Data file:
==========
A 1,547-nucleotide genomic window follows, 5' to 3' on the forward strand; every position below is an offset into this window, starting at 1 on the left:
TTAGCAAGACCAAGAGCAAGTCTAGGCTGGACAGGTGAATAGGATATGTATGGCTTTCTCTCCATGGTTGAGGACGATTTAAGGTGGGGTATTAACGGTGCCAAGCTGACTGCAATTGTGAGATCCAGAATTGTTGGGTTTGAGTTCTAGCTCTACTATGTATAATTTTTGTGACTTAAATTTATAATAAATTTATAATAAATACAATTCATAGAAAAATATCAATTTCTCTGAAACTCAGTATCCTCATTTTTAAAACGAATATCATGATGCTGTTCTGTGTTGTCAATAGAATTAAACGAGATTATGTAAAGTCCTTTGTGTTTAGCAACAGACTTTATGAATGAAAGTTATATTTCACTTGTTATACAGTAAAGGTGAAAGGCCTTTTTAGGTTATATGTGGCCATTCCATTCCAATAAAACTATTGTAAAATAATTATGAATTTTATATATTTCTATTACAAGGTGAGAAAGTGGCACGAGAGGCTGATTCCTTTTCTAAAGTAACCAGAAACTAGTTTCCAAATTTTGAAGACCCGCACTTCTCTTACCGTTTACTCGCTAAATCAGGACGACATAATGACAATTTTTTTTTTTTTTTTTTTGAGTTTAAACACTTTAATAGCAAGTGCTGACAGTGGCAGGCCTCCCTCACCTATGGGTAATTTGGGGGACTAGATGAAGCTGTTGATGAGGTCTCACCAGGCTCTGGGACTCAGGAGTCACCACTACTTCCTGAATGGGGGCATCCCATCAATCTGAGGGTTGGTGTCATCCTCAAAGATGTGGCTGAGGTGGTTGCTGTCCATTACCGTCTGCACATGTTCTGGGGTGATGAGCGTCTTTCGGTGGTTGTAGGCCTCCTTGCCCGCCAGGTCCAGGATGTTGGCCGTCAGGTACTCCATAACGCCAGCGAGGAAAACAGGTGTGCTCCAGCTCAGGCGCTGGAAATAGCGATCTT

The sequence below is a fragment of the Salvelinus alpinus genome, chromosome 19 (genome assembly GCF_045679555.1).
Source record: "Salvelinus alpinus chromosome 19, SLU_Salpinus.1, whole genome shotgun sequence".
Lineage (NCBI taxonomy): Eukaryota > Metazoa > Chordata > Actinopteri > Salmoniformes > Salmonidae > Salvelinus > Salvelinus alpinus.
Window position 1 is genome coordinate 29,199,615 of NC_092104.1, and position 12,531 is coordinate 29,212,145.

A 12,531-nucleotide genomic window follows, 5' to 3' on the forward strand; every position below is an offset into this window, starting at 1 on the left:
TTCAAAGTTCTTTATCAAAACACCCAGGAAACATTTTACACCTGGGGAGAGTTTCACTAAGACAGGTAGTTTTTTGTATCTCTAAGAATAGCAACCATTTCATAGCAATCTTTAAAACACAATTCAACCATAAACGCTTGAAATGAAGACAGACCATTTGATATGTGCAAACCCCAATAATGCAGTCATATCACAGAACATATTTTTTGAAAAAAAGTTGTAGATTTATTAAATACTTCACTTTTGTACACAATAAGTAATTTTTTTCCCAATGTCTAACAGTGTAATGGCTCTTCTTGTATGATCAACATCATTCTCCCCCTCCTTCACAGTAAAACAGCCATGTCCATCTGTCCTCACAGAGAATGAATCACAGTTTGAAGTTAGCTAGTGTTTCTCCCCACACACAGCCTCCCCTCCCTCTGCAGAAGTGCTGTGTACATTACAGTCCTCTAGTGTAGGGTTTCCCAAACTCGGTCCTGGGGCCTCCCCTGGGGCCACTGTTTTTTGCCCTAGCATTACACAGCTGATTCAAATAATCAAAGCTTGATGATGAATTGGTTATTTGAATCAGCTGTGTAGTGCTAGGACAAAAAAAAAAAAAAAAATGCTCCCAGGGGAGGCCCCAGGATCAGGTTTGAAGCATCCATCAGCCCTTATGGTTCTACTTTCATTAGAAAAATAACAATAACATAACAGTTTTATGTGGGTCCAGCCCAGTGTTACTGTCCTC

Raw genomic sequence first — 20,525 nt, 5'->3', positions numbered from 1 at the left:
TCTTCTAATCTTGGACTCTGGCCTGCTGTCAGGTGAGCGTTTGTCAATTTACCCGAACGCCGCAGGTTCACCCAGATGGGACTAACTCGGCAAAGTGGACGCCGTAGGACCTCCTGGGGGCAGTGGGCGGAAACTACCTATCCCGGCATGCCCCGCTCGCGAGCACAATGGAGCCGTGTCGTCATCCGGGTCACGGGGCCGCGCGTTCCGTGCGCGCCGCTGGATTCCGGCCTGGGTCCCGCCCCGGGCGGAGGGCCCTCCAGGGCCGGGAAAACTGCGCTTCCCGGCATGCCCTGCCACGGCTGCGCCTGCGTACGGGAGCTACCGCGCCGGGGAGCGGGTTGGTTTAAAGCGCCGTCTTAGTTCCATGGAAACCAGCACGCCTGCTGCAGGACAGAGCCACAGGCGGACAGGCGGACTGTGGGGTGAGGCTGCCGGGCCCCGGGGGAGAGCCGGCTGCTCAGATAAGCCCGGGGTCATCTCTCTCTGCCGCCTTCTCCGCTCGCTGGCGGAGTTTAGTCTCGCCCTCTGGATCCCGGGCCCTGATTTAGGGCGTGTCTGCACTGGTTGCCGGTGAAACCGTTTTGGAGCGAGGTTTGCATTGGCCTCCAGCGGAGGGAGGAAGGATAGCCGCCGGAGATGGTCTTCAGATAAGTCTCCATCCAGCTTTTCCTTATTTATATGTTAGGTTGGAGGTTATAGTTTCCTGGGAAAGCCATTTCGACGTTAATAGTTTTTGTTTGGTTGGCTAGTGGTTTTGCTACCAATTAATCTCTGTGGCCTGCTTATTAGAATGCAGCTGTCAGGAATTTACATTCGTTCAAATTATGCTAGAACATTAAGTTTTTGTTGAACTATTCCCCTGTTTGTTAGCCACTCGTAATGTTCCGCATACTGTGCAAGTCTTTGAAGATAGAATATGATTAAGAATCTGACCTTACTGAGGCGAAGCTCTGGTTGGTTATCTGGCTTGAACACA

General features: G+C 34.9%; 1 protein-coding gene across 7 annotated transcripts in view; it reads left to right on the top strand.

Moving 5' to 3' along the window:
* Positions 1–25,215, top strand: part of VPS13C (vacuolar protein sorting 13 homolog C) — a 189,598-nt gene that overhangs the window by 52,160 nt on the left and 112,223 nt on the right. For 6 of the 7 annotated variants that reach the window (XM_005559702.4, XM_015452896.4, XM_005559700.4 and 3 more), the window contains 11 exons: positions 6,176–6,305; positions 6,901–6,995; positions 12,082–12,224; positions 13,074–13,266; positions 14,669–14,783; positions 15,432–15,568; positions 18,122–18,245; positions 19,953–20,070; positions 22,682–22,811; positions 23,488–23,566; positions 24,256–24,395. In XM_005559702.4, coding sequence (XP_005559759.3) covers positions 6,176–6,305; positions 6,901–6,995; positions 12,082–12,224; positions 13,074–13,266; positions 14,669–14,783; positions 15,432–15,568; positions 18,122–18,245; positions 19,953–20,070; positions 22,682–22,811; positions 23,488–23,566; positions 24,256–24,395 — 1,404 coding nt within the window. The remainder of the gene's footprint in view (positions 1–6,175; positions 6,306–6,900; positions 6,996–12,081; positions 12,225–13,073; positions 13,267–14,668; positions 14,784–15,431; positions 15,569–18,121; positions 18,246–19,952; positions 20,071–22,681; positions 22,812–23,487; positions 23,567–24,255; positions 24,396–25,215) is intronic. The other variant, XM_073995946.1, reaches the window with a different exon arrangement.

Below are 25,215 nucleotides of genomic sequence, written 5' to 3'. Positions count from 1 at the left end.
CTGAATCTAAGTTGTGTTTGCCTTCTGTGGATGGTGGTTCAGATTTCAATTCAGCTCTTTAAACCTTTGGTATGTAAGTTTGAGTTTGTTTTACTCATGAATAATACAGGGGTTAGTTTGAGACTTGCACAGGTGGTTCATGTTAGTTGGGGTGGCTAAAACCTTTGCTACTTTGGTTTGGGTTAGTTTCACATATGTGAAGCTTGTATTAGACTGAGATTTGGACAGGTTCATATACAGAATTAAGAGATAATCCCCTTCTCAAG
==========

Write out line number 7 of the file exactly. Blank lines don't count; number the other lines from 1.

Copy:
A 12,531-nucleotide genomic window follows, 5' to 3' on the forward strand; every position below is an offset into this window, starting at 1 on the left: